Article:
Green Ghost, with Nick and Jen, from Vancouver had arrived from Huahine at about the same time and we were all securing the boats for the big expected blow. Although we had a record rainfall - even for the tropics - the big winds never hit our snug bay on Moorea. That night we had a birthday party for Vernita on Layla with Green Ghost and Eleftheria.

Milo and Drew in Layla's galley preparing dinner

Kim showing off a canvas bag she made for Vernita

Jen and Nick showing off their beautiful homemade birthday cards. Nick's will be treasured, but Jen's are turning into collector's items among the cruisers

Drew and Vernita left the next day for Tahiti. They still had to check out and run some errands. We hung out for another day, waiting for the weather to clear. 

Weather finally starting to clear in Cooks Bay

The clearing weather did give us a fantastic rainbow within Cooks Bay

On our third day in Cooks Bay, the weather looked promising, so Nick, Jen, Ken and I headed to shore to find some scooters to rent. We had thought we would have to hitchhike to another bay where the large ferry docks, but we lucked out and found a scooter rental place about half a block from where we tied up the dinghy.

Nick and Jen rented one scooter to share, but Ken and I being speed demons and control freaks - each rented a scooter. We were off like a biker - gang to explore Moorea. However, once we rented the royal blue and red scooters with our matching helmets Jen decided they couldn't be called hogs, so she dubbed them the piglets. 

The roads on Moorea are good, but there aren't too many of them. There is a coast road that goes around the island and then two roads that head from Cooks Bay and Opunohu bay respectively up to a scenic vista called the Belvedere. 

Looking down from the Belvedere to Cooks Bay on the right...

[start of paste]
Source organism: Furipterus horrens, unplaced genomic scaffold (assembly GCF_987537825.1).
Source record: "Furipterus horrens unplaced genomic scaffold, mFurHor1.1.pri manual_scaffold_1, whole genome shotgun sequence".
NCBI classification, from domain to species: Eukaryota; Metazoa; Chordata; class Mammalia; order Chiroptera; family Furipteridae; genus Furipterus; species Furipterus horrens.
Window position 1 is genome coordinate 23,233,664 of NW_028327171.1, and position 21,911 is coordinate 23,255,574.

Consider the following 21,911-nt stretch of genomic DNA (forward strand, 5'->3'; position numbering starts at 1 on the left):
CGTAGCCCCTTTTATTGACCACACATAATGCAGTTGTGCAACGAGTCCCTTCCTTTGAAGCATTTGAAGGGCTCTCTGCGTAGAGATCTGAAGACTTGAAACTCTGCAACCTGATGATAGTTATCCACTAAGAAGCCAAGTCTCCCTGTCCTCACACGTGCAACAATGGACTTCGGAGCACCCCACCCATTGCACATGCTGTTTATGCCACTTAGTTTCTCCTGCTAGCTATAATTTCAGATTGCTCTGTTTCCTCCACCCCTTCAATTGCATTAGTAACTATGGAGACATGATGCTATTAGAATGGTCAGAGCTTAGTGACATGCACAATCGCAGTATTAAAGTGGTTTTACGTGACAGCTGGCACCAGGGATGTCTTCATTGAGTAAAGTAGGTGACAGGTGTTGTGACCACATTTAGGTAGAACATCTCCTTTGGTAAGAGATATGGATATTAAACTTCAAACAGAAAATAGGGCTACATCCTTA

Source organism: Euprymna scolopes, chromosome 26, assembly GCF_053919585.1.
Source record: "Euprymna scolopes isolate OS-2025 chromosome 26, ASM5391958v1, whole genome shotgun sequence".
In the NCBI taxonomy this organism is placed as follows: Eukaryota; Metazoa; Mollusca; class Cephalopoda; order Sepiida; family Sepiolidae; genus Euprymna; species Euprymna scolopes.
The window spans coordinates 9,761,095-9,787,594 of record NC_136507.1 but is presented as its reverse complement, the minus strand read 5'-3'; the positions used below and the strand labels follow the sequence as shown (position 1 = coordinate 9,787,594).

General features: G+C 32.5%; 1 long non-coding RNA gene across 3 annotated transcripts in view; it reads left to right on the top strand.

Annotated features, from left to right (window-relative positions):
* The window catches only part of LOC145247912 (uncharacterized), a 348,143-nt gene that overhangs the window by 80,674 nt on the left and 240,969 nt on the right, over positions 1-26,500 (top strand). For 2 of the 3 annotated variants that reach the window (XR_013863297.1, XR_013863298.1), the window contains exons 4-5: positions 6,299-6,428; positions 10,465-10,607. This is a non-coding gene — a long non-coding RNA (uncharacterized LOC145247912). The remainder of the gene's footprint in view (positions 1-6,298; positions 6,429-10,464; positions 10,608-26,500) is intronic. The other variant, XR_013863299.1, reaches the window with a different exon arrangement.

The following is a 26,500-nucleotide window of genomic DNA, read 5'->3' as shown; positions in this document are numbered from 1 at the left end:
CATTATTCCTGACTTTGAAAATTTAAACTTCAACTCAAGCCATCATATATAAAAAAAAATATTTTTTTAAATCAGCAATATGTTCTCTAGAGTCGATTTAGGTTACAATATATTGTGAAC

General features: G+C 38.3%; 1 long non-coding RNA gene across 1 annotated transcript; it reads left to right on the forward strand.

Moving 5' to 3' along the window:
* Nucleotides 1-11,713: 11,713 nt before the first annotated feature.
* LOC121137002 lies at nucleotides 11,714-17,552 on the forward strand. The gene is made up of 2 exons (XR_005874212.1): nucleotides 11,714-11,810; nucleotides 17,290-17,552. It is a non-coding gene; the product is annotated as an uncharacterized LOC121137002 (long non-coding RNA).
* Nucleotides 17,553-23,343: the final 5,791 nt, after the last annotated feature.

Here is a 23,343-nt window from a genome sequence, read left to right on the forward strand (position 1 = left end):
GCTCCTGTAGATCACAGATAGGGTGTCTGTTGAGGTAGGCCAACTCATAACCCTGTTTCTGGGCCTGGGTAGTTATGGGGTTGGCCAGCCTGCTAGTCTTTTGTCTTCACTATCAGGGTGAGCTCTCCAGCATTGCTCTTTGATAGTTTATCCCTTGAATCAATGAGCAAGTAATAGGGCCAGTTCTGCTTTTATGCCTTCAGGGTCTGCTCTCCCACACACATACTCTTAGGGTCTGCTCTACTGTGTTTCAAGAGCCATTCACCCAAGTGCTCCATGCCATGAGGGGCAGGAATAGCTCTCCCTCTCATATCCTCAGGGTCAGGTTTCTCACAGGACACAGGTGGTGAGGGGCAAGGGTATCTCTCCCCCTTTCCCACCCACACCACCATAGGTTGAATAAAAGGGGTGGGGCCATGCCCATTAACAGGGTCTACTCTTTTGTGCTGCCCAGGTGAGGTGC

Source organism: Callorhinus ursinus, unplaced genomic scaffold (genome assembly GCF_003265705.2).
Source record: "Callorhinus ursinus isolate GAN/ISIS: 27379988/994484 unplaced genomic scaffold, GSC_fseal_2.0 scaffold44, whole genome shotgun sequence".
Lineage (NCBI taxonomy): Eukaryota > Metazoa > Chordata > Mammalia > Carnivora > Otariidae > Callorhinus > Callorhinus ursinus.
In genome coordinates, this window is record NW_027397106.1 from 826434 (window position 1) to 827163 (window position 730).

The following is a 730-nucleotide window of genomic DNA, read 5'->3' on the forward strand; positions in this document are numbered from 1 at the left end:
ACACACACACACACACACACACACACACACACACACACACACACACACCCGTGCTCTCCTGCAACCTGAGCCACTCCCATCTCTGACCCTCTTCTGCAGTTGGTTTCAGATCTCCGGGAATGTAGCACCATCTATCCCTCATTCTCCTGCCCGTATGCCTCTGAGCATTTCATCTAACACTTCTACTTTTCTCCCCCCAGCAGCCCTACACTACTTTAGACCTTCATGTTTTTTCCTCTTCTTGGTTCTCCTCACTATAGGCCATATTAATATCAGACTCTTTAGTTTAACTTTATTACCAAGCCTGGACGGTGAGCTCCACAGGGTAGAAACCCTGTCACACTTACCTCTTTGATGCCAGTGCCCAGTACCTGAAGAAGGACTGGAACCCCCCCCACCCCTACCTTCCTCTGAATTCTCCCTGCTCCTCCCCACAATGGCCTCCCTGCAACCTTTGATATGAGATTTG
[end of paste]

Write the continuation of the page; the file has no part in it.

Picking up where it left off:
...and Opunohu Bay on the left

Nick and Jen at Belvedere

Ken and Cath at Belvedere

We headed back down the switchback road that lead us to the Belvedere to the coast road. We had climbed quite high and were surprised at the fields and pine trees. If you ignored the palm trees, it would have been easy to forget you were in the tropics.

Grazing fields with one of Moorea's peaks in the background

Jen, Nick and Cath -- The Piglets

Cath in her best biker-pose

Back on the coast road, we headed to the Beachcomber to check out a dive shop. Nick and Jen are certified divers as well and we were all considering signing up for a dive. We parked the piglets at the Beachcomber and explored the lovely resort. We stopped to watch the Dolphin Quest - a similar program to what I did in PV. We then went to Bathy's Scuba Shop. It seemed like a really first rate dive operation; and after a great deal of indecision, we all signed up for a two-tank dive for the following day. As I recall, we made a unanimous decision to do a 8am shark feeding dive, followed by a 10:30am dive off the reef. However, there seemed to be some buyers' remorse on the part of Nick and Ken, as they realized they'd signed up for a shark dive. They claimed I'd employed some sort of coercion. This is of course untrue!

We stopped at at a roadside restaurant for a great lunch of fresh tuna (Ken had a cheeseburger), before the piglets continued their circumnavigation of Moorea. 

Beautiful turquoise water inside the reef on Moorea

We had to make a stop at Cathy's Pareo shop were Nick, Jen and I made purchases.

Cathy's Pareo

Ken, Cath, and Nick on a quay that jutted out into the water

Ken and Nick - the biker dudes: Nick showing off his very cool Polynesian tattoo and Ken... his Polynesian weather induced freckles

Fisherman's nets hung in a tree on a small bay

The east side of Moorea overlooked a small motu with Tahiti in the background

View down the coast of Moorea

One of the many hotels that offer private bungalows over the water -- if anyone's interested they seem to range from $250 - $500/night